Researchers link drop in breast cancer cases to decline in HRT use

Share this article:
US breast cancer rates saw a dramatic decline in 2003, just one year after millions of women stopped using hormone replacement therapy (HRT), a new study found. The new analysis released shows the number of overall US breast cancer cases dropped 7% from 2002 to 2003, a year after an American Cancer Society study found links between the use of HRT and the disease. The decline in breast cancer cases in older women sensitive to the hormone estrogen was even greater, at 12%, the researchers said. “Something went right in 2003 and it seems that it was the decrease in the use of hormone therapy,” said Peter Radvin, a professor at MD Anderson Cancer Center and co-author of the study, in a statement. A study published in September linked the drop in breast cancer rates in 2003 to a reduction in the use of Wyeth’s Premarin, an estrogen replacement product, which was once the top prescribed US pharmaceutical. Wyeth spokeswoman Candace Steele told Bloomberg.com in an e-mailed statement that “It is simply inappropriate to make any speculative statements based on the MD Anderson Cancer Center analysis. Even the researchers state they cannot give the definitive cause. Clearly more studies are warranted.”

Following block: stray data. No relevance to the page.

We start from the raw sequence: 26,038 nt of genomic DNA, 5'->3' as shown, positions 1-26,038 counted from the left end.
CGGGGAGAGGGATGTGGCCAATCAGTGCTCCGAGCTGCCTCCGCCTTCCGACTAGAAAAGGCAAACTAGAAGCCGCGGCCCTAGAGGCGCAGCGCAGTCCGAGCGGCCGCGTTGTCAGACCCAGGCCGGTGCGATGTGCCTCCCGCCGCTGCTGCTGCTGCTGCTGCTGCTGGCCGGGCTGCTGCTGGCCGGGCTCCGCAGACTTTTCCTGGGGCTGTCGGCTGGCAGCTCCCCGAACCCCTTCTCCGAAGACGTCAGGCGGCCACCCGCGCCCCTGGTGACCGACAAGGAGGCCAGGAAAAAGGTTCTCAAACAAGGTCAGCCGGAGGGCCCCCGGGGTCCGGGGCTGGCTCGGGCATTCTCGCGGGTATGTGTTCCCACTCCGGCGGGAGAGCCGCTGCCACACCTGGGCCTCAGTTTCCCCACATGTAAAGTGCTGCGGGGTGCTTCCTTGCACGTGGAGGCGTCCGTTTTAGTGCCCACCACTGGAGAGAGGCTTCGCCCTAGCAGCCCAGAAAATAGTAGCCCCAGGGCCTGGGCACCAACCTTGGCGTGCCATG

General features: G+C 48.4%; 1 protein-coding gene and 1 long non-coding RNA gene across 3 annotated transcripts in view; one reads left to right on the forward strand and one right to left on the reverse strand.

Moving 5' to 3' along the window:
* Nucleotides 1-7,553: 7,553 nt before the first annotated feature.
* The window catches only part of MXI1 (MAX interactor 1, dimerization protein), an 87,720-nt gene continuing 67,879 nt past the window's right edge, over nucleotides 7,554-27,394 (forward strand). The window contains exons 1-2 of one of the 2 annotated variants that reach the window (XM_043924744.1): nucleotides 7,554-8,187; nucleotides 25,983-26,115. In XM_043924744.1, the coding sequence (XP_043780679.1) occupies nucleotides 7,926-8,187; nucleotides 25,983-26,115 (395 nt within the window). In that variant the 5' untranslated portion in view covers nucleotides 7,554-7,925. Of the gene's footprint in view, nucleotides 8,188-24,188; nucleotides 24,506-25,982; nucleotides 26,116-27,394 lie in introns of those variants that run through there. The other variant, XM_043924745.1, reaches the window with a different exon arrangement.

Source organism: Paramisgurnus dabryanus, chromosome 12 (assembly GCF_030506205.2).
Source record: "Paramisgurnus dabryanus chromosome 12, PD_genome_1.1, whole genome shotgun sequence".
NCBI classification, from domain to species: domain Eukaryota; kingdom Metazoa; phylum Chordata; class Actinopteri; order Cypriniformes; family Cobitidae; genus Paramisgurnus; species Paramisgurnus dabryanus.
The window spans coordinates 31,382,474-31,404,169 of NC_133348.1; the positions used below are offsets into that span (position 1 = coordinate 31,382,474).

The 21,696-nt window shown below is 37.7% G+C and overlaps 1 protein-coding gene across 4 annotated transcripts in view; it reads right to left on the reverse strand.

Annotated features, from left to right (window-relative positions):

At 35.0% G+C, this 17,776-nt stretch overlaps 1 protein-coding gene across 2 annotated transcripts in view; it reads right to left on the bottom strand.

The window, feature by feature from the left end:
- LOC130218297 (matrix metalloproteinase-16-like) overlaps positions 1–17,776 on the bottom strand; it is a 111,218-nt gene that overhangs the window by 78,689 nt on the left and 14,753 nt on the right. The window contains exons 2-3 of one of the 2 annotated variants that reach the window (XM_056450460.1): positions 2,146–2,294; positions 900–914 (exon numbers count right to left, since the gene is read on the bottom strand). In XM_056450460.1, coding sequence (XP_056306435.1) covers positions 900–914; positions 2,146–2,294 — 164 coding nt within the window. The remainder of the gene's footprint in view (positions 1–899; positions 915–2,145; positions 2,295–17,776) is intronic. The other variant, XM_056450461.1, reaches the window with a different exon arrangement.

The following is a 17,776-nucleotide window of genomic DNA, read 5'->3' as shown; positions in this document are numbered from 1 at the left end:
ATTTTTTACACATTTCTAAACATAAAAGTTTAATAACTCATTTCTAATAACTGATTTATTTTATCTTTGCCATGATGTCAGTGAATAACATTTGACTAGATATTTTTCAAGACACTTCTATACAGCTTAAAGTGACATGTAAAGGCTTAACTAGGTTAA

Share this article:
close

Next Article in News

Email Newsletters

More in News

House bill would speed approval once EU OKs same product

House bill would speed approval once EU OKs ...

The Speeding Access to Already Approved Pharmaceuticals Act of 2014 would require FDA to expedite the review of pharmaceuticals that are already approved by the European Union

Rep access continues to shrink

Rep access continues to shrink

Sales reps are experiencing even more limited physician access, according to a report by Chicago consultancy ZS Associates.

Allergan touts reorg, plans to lay off 13% of workforce

Allergan touts reorg, plans to lay off 13% ...

Allergan's second-quarter earnings, and a new round of cuts, are now part of the Botox maker's record as it seeks to remain independent.